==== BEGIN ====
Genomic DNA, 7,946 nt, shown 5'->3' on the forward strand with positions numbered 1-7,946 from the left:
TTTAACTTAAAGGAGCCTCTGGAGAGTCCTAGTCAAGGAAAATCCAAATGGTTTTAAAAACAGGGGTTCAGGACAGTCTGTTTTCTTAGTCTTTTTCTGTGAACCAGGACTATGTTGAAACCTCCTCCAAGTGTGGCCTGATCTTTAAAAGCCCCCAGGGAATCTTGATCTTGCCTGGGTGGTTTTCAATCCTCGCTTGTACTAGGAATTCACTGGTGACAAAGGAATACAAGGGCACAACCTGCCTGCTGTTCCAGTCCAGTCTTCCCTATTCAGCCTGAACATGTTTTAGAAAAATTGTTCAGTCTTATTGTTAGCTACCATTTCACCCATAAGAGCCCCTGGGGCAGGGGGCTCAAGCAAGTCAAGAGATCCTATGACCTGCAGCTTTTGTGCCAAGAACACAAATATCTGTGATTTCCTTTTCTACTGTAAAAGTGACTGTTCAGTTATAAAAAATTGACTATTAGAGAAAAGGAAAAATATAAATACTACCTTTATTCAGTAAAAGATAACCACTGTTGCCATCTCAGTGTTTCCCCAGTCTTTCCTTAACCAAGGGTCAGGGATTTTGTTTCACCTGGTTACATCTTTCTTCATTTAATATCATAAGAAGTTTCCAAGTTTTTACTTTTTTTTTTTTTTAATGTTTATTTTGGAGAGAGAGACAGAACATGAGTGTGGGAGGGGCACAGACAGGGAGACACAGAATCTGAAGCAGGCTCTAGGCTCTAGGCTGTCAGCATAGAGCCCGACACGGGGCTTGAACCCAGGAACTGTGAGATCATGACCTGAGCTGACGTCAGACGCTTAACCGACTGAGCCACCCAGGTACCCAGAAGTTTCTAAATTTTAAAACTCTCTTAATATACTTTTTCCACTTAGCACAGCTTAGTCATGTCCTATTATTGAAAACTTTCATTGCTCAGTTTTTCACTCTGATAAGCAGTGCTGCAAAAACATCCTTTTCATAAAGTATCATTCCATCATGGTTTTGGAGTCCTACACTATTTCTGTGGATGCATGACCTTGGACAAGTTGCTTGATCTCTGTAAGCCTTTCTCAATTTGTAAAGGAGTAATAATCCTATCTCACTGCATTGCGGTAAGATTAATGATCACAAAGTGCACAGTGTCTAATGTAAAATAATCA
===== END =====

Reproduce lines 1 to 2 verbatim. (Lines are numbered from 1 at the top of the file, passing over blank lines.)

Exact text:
Genomic DNA, 7,946 nt, shown 5'->3' on the forward strand with positions numbered 1-7,946 from the left:
TTTAACTTAAAGGAGCCTCTGGAGAGTCCTAGTCAAGGAAAATCCAAATGGTTTTAAAAACAGGGGTTCAGGACAGTCTGTTTTCTTAGTCTTTTTCTGTGAACCAGGACTATGTTGAAACCTCCTCCAAGTGTGGCCTGATCTTTAAAAGCCCCCAGGGAATCTTGATCTTGCCTGGGTGGTTTTCAATCCTCGCTTGTACTAGGAATTCACTGGTGACAAAGGAATACAAGGGCACAACCTGCCTGCTGTTCCAGTCCAGTCTTCCCTATTCAGCCTGAACATGTTTTAGAAAAATTGTTCAGTCTTATTGTTAGCTACCATTTCACCCATAAGAGCCCCTGGGGCAGGGGGCTCAAGCAAGTCAAGAGATCCTATGACCTGCAGCTTTTGTGCCAAGAACACAAATATCTGTGATTTCCTTTTCTACTGTAAAAGTGACTGTTCAGTTATAAAAAATTGACTATTAGAGAAAAGGAAAAATATAAATACTACCTTTATTCAGTAAAAGATAACCACTGTTGCCATCTCAGTGTTTCCCCAGTCTTTCCTTAACCAAGGGTCAGGGATTTTGTTTCACCTGGTTACATCTTTCTTCATTTAATATCATAAGAAGTTTCCAAGTTTTTACTTTTTTTTTTTTTTAATGTTTATTTTGGAGAGAGAGACAGAACATGAGTGTGGGAGGGGCACAGACAGGGAGACACAGAATCTGAAGCAGGCTCTAGGCTCTAGGCTGTCAGCATAGAGCCCGACACGGGGCTTGAACCCAGGAACTGTGAGATCATGACCTGAGCTGACGTCAGACGCTTAACCGACTGAGCCACCCAGGTACCCAGAAGTTTCTAAATTTTAAAACTCTCTTAATATACTTTTTCCACTTAGCACAGCTTAGTCATGTCCTATTATTGAAAACTTTCATTGCTCAGTTTTTCACTCTGATAAGCAGTGCTGCAAAAACATCCTTTTCATAAAGTATCATTCCATCATGGTTTTGGAGTCCTACACTATTTCTGTGGATGCATGACCTTGGACAAGTTGCTTGATCTCTGTAAGCCTTTCTCAATTTGTAAAGGAGTAATAATCCTATCTCACTGCATTGCGGTAAGATTAATGATCACAAAGTGCACAGTGTCTAATGTAAAATAATCA